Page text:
Royal Dutch Shell (RDS.A) has set out clear pathways to retain and grow its cash flows. Shell’s cash engines are its main, focused businesses that have already gone through restructuring and divestments. They’re expected to generate stable surplus cash to cover dividends and buybacks.
They’re also expected fund the company’s future growth. Growth priorities are advancing to become tomorrow’s cash engines, and future opportunities will earn cash for the next decade and beyond.
Shell’s cash engines
In terms of Shell’s cash engines, its refining and marketing oil products have been fully restructured and have delivered good returns over time despite a fall in refining capacity and marketing volumes.
Shell’s refining and marketing oil products are expected to maintain their performances through the oil cycles to return more than $5 billion worth of free cash flow per year by 2019–2020. Oil sands exploration and production has advanced from a growth priority to a cash engine.
Integrated gas, which includes liquefied natural gas, is a capital-intensive business in which Shell has employed more than one-third of its capital. The integrated gas business was strengthened by Shell’s acquisition of BG Group. Shell expects to earn double-digit returns and more than $5 billion in free cash flow per year from its integrated gas portfolio by 2019–2020.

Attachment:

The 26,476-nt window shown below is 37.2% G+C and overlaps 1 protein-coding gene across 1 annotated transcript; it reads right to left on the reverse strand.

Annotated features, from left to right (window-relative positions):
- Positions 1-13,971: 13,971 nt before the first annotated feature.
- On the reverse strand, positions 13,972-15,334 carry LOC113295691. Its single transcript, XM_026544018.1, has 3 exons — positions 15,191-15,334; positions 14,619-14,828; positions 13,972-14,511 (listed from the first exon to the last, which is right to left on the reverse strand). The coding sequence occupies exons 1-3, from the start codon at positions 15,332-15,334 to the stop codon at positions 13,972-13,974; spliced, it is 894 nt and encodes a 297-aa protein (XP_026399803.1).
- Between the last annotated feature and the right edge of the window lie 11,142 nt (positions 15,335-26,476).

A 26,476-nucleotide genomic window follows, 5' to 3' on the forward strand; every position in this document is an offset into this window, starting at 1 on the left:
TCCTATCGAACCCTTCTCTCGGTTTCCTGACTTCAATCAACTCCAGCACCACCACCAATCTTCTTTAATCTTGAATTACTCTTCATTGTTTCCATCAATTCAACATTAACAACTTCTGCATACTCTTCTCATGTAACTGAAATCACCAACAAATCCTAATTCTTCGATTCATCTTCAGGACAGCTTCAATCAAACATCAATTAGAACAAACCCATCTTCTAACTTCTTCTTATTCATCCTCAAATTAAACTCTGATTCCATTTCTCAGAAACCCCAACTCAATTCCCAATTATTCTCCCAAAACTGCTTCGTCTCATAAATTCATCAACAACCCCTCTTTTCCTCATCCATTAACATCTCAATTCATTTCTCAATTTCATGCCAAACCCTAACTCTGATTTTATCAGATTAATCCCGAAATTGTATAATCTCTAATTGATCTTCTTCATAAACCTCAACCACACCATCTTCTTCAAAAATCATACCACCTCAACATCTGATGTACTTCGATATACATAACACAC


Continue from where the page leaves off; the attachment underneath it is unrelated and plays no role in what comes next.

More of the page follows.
The BG deal has also enlarged Shell’s conventional oil and gas portfolio. Shell plans to increase its cash flows from existing projects in this portfolio. It also plans to spend on exploration in areas where the company has existing infrastructure and sub-surface knowledge in order to rapidly capitalize.
Shell’s growth priorities
In terms of growth priorities, Shell is clearly focusing on its deep-water and petrochemical businesses. These have projects that demonstrate a clear competitive edge.
In terms of its deep-water business, Shell focuses on fundamentally advantaged geologies such as Brazil and the Gulf of Mexico. In its petrochemicals business, Shell focuses on projects with competitive edges such as low-cost feedstock. Decisions on these portfolios are based upon project returns, capital expenditure, and turnaround periods.
Shell’s future opportunities include shales and new energies, which demand high capital expenditure but could earn substantial cash flows in the future.
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